I suggest that an effective leadership approach to navigating the many issues CCL highlights is to prioritize discussion over determination, dialogue over absolutist decision-making, and be pluralistic and multi-faced when we decide whom to invite into conversation, gathering a diverse selection of Jewish educators and leaders and to create an environment that welcomes and appreciates various perspectives. In my view, such an approach will generate more innovation and collaboration then holding particular stances that can limit one’s impact or influence.
In regards to clarifying definitions, I was curious to see some of the challenges stated in the report, as I think at least a couple have already been resolved. For example, there are agreed upon definitions of Jewish education. Most would commonly define Jewish education as involving the exposure to or transmission of knowledge and engaging learners in experiences between an educator(s) and learner(s) that involve or speak to a particular body of content. Now, what is included (or not) in this body of content? What are the shared goals and purposes of our work? These are great and deep questions—and ones we must discuss. Again, I don’t believe we should set a goal to determine finite answers. We will never get to consensus! Yet, we certainly can say that there is some consensus around what Jewish education is, and we should amplify this to as large an audience as possible.
A second example is the perceived conflation between informal and experiential education. Conflating these two educational approaches was an issue earlier this decade for many deeply involved in Jewish education. There is an understanding now that “formal vs. informal” references the Jewish educational setting, whereas “frontal vs. experiential” commonly relates to an educator’s approach to the educational experience or learning. These definitions, to me, are pretty clear and irrefutable, with many thanks to Dr. David Bryfman, Dr. Jeff Kress, and other colleagues who have written on this. The task now at hand is to amplify these definitions for clarity to the broader community. In our work to build the Jewish leadership field, we must effectively communicate what we already know.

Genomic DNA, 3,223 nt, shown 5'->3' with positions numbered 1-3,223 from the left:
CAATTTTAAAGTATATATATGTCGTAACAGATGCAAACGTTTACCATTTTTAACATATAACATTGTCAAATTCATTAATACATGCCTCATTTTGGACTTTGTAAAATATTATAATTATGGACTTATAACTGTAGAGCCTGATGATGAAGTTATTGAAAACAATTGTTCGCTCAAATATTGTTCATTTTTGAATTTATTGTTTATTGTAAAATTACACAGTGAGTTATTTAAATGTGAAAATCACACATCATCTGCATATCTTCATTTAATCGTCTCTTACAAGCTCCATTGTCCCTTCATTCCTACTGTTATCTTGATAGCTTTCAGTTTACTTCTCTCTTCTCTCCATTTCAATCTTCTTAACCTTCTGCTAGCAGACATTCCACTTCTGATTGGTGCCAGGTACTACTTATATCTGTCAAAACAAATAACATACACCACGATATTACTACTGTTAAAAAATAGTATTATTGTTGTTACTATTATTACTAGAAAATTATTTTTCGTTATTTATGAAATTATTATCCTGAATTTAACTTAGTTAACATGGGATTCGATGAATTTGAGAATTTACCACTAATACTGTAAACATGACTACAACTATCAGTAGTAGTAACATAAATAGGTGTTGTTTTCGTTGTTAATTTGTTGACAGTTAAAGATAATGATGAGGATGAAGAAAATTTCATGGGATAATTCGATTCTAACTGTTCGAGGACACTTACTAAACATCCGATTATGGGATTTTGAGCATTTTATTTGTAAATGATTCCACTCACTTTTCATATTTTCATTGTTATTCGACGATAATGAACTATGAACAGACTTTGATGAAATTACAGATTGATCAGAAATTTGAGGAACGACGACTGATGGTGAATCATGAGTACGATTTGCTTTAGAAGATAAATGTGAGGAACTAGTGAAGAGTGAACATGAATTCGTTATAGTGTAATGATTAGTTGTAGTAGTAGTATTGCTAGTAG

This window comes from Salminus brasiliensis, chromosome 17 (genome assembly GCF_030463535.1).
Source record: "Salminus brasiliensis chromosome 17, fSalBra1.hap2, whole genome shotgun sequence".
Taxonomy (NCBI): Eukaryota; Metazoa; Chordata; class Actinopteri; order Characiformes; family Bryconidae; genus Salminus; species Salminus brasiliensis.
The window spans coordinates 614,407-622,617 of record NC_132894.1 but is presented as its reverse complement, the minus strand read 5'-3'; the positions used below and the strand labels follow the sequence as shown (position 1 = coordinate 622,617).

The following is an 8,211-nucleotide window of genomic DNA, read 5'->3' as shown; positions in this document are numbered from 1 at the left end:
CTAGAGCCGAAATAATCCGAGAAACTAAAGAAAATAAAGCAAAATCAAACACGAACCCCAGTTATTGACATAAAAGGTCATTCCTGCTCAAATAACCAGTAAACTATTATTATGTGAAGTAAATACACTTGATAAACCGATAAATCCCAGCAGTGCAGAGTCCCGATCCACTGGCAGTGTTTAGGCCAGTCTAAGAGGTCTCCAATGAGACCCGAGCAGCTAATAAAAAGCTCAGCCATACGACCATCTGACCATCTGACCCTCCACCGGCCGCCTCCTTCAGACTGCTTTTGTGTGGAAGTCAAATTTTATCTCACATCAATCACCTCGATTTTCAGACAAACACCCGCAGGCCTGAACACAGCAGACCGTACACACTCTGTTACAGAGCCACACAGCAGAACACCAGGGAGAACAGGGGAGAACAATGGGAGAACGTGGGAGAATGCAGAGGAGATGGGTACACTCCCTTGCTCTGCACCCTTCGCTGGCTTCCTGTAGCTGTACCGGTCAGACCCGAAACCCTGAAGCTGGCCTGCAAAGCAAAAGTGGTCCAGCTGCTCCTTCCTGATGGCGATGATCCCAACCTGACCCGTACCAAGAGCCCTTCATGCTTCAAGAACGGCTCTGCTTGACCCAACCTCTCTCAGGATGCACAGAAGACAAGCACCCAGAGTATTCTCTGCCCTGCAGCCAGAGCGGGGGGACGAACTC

Which brings me back again to the importance of dialogue. Many of the education challenges before us as outlined by CCL are indeed complex; thus our charge for leadership must be to advance the conversation, and to spur new innovations and paradigms for Jewish education to consider. We must also make our work a bit simpler by leading through the iterative process, allowing our work to constantly grow and evolve, and to communicate our work frequently and broadly so we all can respond, converse, and learn from each other.
Mark S. Young served as the Managing Director, Leadership Commons at The William Davidson Graduate School of Jewish Education of The Jewish Theological Seminary